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Switzer v. Saul

United States District Court, D. Kansas

November 5, 2019

JENNIFER SWITZER, Plaintiff,
v.
ANDREW M. SAUL, Commissioner of Social Security, Defendant.

          MEMORANDUM AND ORDER

          JOHN W. LUNGSTRUM, UNITED STATES DISTRICT JUDGE

         Plaintiff filed this action on August 7, 2019 seeking judicial review of a decision of the Commissioner of Social Security (hereinafter Commissioner) denying disability insurance benefits (DIB) under sections 216(i), and 223 of the Social Security Act. 42 U.S.C. §§ 416(i) and 423 (hereinafter the Act). (Doc. 1). She also filed a Motion for Leave to Proceed in forma pauperis. (Doc. 3). The court denied Plaintiff's motion because her reported monthly family income exceeded her reported monthly family expenses by $533.00 a month, and ordered her to pay the filing fee in this case no later than September 9, 2019. (Doc. 4, p.2). Plaintiff sought an additional 30 days to pay the filing fee (Doc. 5) and the court extended the deadline to October 9, 2019. (Doc. 6). When Plaintiff did not pay the filing fee within the extended time, the court issued an Order to Show Cause on October 18, 2019, warning that this case might be dismissed in accordance with Federal Rule of Civil Procedure 41b and Rule 41.1 of the Local Rules, for failure to prosecute this case and for failure to obey the orders of this court. (Doc. 7).

         “A district court undoubtedly has discretion to sanction a party for failing to prosecute or defend a case, or for failing to comply with local or federal procedural rules.” Reed v. Bennett, 312 F.3d 1190, 1195 (10th Cir. 2002). Because dismissal is a severe sanction, it should be imposed only if a “lesser sanction would not serve the ends of justice.” Id. (quotation omitted). In evaluating whether dismissal is an appropriate sanction, the district court should consider the following factors: (1) the degree of actual prejudice to the opposing party, (2) the degree of interference with the judicial process, (3) the litigant's culpability, (4) whether the court warned the party in advance that dismissal of the action would be a likely sanction for noncompliance, and (5) whether a lesser sanction would be effective. Gripe v. City of Enid, 312 F.3d 1184, 1188 (10th Cir. 2002) (citing the factors set forth in Ehrenhaus v. Reynolds, 965 F.2d 916 (10th Cir. 1992)). AIt is within a court's discretion to dismiss a case with prejudice if, after considering all the relevant factors, it concludes that dismissal alone would satisfy the interests of justice.@ Ehrenhaus, 965 F.2d at 916.

         Turning to the first factor, the Commissioner has suffered only minor prejudice by Plaintiff's failure to pay the filing fee in this case. The Commissioner has not been served in this case, but the longer service is delayed, the greater is the potential that evidence will be lost or the record misplaced.

         The second factor somewhat supports dismissal of this action. The manner in which Plaintiff has prosecuted this case (or, perhaps more accurately, not prosecuted this case) has risen to the level of interfering with the judicial process. The court has invested time and effort into shepherding this case, without success. Plaintiffs inaction so far leaves the court wondering whether the fee will ever be paid and service of process be attempted. It is already 90 days after this case was filed, and summons have not even been requested.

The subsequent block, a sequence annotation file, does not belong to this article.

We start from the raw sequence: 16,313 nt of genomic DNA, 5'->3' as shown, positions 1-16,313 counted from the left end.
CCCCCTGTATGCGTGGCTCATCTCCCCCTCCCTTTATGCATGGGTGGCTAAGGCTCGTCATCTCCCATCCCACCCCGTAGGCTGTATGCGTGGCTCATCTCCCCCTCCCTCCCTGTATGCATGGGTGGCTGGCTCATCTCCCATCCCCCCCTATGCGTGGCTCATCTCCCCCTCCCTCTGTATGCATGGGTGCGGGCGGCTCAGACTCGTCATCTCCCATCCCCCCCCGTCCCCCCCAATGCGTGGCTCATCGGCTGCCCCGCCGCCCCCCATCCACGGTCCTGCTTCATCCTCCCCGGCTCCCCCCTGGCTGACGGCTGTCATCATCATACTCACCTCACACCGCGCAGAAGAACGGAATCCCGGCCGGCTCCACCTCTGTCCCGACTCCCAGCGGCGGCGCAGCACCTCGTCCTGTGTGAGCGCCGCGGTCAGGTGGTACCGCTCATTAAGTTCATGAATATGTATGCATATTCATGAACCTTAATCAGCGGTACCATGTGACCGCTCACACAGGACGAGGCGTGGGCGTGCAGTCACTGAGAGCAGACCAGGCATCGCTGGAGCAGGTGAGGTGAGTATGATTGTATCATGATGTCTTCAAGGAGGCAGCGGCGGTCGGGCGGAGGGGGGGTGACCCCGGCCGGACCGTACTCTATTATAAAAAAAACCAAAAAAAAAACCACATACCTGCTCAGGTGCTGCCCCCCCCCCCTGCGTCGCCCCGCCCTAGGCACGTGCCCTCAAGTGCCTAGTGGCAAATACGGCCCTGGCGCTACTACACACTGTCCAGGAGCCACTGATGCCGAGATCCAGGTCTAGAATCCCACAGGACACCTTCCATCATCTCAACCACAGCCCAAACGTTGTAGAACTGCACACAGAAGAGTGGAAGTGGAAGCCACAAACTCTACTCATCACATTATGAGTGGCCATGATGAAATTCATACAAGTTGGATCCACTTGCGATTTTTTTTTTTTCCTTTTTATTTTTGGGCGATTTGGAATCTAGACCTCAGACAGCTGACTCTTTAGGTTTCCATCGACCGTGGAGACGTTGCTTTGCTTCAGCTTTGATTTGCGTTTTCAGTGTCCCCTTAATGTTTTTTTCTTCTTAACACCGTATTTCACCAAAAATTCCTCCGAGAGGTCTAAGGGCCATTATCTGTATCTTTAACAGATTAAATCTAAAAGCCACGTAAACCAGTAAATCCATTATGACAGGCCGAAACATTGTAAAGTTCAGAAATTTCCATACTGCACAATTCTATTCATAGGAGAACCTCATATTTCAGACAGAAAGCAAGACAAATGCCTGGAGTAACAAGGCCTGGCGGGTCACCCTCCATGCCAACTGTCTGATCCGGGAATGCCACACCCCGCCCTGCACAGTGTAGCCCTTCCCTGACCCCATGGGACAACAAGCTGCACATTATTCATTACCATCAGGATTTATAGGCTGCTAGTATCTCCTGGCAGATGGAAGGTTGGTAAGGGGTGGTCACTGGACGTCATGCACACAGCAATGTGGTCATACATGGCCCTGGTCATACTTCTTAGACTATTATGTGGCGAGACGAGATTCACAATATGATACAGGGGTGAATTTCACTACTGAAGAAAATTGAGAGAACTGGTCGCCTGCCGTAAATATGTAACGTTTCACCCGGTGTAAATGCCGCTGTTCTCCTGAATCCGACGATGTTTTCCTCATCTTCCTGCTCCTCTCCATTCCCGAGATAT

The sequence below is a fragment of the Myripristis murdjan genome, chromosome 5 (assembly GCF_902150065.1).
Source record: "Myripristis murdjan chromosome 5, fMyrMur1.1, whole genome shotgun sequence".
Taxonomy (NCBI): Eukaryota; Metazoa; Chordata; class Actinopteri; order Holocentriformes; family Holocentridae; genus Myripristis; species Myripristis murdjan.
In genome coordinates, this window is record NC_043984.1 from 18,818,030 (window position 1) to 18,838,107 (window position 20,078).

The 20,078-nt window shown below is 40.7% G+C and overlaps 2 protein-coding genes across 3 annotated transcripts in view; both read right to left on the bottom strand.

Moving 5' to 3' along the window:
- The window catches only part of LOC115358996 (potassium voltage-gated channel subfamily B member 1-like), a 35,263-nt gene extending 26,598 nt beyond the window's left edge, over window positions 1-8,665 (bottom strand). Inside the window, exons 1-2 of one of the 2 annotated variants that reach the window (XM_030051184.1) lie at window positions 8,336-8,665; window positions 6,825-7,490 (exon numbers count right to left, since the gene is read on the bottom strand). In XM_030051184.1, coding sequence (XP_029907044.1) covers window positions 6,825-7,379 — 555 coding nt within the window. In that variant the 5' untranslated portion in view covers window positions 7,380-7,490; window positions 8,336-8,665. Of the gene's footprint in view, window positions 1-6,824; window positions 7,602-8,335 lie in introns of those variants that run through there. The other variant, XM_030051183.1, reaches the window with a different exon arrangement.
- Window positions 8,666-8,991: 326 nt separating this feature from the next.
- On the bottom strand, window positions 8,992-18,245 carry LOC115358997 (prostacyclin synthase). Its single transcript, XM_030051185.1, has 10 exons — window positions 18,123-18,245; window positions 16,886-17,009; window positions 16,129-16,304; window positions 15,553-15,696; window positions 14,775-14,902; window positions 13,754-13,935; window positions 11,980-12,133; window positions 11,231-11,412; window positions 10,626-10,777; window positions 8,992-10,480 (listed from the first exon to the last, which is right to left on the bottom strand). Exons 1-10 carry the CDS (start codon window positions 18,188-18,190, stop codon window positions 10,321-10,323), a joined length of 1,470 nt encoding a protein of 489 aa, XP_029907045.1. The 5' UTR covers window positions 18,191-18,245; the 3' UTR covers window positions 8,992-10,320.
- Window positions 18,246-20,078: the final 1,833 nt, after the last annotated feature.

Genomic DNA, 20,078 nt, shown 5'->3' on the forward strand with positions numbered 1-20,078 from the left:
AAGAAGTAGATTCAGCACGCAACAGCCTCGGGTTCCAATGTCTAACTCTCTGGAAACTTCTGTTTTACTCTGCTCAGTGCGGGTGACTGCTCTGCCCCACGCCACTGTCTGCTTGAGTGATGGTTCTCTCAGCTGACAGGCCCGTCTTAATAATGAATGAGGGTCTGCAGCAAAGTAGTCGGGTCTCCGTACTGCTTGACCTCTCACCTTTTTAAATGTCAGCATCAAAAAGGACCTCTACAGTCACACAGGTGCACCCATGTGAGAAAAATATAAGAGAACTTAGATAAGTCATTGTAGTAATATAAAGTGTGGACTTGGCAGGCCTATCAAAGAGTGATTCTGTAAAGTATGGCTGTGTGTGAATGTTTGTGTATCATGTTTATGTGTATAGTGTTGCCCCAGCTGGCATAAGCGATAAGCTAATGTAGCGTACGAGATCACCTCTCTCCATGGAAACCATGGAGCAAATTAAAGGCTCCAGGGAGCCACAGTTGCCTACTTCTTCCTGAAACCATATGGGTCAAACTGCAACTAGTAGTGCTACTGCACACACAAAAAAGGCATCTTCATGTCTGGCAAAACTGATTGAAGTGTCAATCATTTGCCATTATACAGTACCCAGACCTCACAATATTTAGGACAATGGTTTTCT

This leads to consideration of the third factor which focuses on the plaintiff's culpability. The third factor more heavily weighs in favor of dismissal. Other than requesting an extension of time to pay the filing fee, Plaintiff has taken no action on this case since filing it. (Doc. 5). The court issued an Order to Show Cause on October 18, 2019, and there has been no response. (Doc. 7).

         The fourth factor is also satisfied. The court's “Order to Show Cause” specifically warned Plaintiff that her failure to respond could result in dismissal of her case, and the docket reflects that notice of that order was electronically mailed to Plaintiffs counsel. (Doc. 7).

         Finally, the court considers the efficacy of lesser sanctions. Here, the court has provided additional time for Plaintiff to provide the filing fee, Plaintiff is represented by counsel, and has made no effort to seek more time or to explain why she is unable to pay the fee. Moreover, the court has been unable to identify any appropriate lesser sanction in a Social Security case which would secure prosecution of the case. Plaintiff has not paid the filing fee in this case and it is hard to imagine that a monetary sanction would be helpful. After carefully reviewing the record before the court and the history of this case, the court concludes that no remedy short of dismissal would be effective.

         After consideration of the five Ehrenhaus factors in light of the circumstances of this case, the court concludes that the factors weigh in favor of dismissal of this action. This case is interfering with the judicial process because it continues to linger on the court's docket without any meaningful progress toward resolution. Plaintiff's culpability for this predicament is high, as she is represented by counsel who has been notified of every action in this case. And, the court forewarned Plaintiff that her failure to respond could result in dismissal. At this point in time, the court believes that dismissal is the only remedy that would be effective.

         IT IS THEREFORE ORDERED that this case is dismissed in accordance with Rule 41(b) of the Federal Rules of Civil Procedure and Local Rule 41.1 for Plaintiff's failure to prosecute the case or to ...


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